Chinese characters made up with the same components
Strokes, components and radicals of Chinese characters are three different concepts.
There are about 500 distinct and easily recognisable components. And the majority of Chinese characters are made up of two or more components.
Our interest here in this article is to take a look at a small number of Chinese characters which use the same component twice, three times, or even four times.
Chinese characters made up with two same components
The following characters all use the same components twice. The difference is the arrangements of these two components.
(1) One component is on top of the other.
(2) one component is next to the other.
Sometimes, although it’s still the same component, there is some transformation occurred to one of them. Such as:
Chinese characters made up with three same components
The following characters all have three identical components. One is on top of the other two.
Chinese characters made up with four same components
The following characters all use the same components four times. They stack up on one another neatly.
Chinese characters analyses
There are a total of 22 Chinese characters presented here to illustrate characters which are made up with the same components.
Because these characters are so unique, they provide good foundations for us to think about some important concepts of Chinese characters.
The following sections are some analyses of radicals and Chinese characters, components and pronunciations, and pictures and Chinese characters.
Radicals and Chinese characters
Many beginner students get caught up in the idea of learning radicals. They think they have to learn radicals, because they believe that radicals provide a secret path to the meanings of characters, and therefore can speed up their learning.
But that is not true. Radicals do not always give clues to the meanings of Chinese characters.
In the article, “When radicals do and do not give clues to meanings of Chinese characters”, I give a few examples to show that sometimes radicals have a connection to the meanings of characters, and sometimes they do not.
When looking at the characters made up with the same components, we can examine the connections between radicals and characters in a very thorough manner.
Of the twenty-two characters presented in this article:
(1) Eight characters, that we can connect their meanings with their radicals.
(2) One character, “比”, is a radical by itself.
(3) For the remaining thirteen characters, using their radicals to explain the meanings of characters is at the best arbitrary.
Components and pronunciations
Many students are convinced that learning components is a shortcut for learning the pronunciations of Chinese characters. The pronunciations of many characters are the same as, or similar to, one of their components, such as, 吗 and 妈, 清 and 情.
But that is not true for most Chinese characters.
I gave some examples in the article, “The connections between a Chinese character’s components, its pronunciation, and its meanings”, that we do not know for sure how to pronounce a character based on its components.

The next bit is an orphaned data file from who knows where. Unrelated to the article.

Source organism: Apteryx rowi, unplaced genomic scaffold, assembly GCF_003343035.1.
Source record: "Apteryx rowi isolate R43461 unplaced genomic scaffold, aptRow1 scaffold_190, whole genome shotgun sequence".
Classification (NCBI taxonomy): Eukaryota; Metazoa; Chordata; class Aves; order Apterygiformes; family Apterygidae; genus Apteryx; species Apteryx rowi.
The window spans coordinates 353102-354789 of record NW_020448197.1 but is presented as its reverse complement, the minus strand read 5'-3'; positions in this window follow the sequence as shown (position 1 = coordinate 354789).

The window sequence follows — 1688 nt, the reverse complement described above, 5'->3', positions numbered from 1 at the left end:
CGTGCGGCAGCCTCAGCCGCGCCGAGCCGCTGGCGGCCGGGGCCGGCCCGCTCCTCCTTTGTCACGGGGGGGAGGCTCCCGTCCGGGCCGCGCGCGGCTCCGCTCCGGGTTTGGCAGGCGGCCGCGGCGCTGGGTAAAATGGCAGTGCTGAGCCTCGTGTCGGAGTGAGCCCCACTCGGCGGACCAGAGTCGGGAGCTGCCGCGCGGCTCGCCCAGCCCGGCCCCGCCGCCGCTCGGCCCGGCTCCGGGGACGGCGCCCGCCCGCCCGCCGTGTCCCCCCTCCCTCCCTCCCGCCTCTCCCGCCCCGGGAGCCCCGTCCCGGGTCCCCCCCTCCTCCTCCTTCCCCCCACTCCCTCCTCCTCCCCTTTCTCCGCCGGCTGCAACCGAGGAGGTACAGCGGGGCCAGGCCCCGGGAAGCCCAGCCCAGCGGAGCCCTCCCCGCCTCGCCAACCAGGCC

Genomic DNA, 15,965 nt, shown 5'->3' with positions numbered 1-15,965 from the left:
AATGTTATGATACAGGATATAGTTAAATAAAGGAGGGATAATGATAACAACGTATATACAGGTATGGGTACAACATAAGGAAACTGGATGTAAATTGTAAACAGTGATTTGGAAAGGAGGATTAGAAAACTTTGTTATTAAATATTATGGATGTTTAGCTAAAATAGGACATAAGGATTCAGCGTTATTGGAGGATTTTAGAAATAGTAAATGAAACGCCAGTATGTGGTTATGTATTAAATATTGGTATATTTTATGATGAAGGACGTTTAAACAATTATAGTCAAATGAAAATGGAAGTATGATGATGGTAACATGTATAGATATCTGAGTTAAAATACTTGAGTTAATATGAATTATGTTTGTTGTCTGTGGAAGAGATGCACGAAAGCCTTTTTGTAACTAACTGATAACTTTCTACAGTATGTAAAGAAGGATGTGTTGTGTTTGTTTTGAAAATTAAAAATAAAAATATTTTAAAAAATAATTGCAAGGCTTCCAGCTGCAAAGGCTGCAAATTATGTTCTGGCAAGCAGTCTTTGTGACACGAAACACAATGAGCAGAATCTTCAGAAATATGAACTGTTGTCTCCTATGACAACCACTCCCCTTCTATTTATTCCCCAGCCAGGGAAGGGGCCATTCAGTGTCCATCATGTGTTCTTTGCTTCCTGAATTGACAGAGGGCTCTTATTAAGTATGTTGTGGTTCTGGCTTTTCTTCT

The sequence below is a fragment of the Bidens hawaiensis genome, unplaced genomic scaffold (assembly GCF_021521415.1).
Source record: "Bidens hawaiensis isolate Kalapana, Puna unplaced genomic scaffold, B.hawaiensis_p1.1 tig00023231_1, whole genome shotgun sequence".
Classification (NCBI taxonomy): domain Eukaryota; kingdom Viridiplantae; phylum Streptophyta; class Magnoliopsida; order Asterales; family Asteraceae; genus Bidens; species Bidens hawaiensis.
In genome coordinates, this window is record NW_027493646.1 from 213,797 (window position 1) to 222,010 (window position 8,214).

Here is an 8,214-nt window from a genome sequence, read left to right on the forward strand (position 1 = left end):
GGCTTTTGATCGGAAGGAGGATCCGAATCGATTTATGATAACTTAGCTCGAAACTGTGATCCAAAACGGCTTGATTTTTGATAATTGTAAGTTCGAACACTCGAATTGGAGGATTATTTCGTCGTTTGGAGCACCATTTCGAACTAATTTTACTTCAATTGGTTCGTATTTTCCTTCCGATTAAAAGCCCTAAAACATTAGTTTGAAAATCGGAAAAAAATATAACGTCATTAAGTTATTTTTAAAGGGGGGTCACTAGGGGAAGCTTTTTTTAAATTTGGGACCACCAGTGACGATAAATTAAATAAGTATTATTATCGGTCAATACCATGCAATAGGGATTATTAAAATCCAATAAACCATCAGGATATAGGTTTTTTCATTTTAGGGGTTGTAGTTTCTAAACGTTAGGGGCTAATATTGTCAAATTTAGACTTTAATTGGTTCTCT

Let’s take a look at these twenty-two characters presented in this article, and see which characters’ pronunciations can be tied to their components.
(1) One character shares the same pronunciation with its component.
(2) If we stretch it a little, two characters sound similar to their component.
(3) All the remaining nineteen characters’ pronunciations do not show any clear connections with the pronunciations of their components.
Chinese characters and their picture representations
Using pictures to teach Chinese characters is a common practice. This approach is good for a small number of characters. Trying to tie a picture to all characters is not only impossible, but also useless.
In the article, “Pictures and Chinese characters”, I used some examples to explain the connections between characters and their possible related pictures.
Now we can use characters made up with the same components to examine the connections between pictures and Chinese characters again.
For “火, 炎, 焱, 燚”, using a picture of fire is really nice to explain these characters. The same principle also goes to “木, 林, 森”.
But for “又, 双, 叒, 叕”, no pictures can coherently explain all four characters.
It’s also troublesome for “口, 吕, 品”.
For “比 and 北”, both are made up with the same component “匕”, what pictures can we use to explain them?
Learning Chinese characters is really fun. There are so many different ways to look at them, radicals, strokes, components, or pictures.
However, for beginner students who want to build up their Chinese reading and writing skills swiftly, it is the best for them not to spend too much time on radicals, pictures or components. These are all distractions from the real objective, developing good abilities to read and write Chinese texts.
Therefore, for any beginner students who are interested in learning about components, I hope browsing through this article helps. But don’t spend too much time trying to memorise all the components, stay focused on the exercises provided in the Chinese Reading and Writing series. Focusing on the usages of characters is a much more productive activity!
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